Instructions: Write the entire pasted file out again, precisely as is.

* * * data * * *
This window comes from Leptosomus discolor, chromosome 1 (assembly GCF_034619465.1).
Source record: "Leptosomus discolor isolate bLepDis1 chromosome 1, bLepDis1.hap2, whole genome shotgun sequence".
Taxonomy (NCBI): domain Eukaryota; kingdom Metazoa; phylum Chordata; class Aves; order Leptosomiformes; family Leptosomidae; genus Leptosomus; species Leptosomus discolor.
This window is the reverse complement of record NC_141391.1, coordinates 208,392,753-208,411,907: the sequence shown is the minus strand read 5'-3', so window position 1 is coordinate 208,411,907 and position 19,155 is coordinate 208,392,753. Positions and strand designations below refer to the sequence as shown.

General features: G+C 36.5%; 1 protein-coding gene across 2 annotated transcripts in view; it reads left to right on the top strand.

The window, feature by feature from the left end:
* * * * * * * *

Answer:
This window comes from Leptosomus discolor, chromosome 1 (assembly GCF_034619465.1).
Source record: "Leptosomus discolor isolate bLepDis1 chromosome 1, bLepDis1.hap2, whole genome shotgun sequence".
Taxonomy (NCBI): domain Eukaryota; kingdom Metazoa; phylum Chordata; class Aves; order Leptosomiformes; family Leptosomidae; genus Leptosomus; species Leptosomus discolor.
This window is the reverse complement of record NC_141391.1, coordinates 208,392,753-208,411,907: the sequence shown is the minus strand read 5'-3', so window position 1 is coordinate 208,411,907 and position 19,155 is coordinate 208,392,753. Positions and strand designations below refer to the sequence as shown.

General features: G+C 36.5%; 1 protein-coding gene across 2 annotated transcripts in view; it reads left to right on the top strand.

The window, feature by feature from the left end: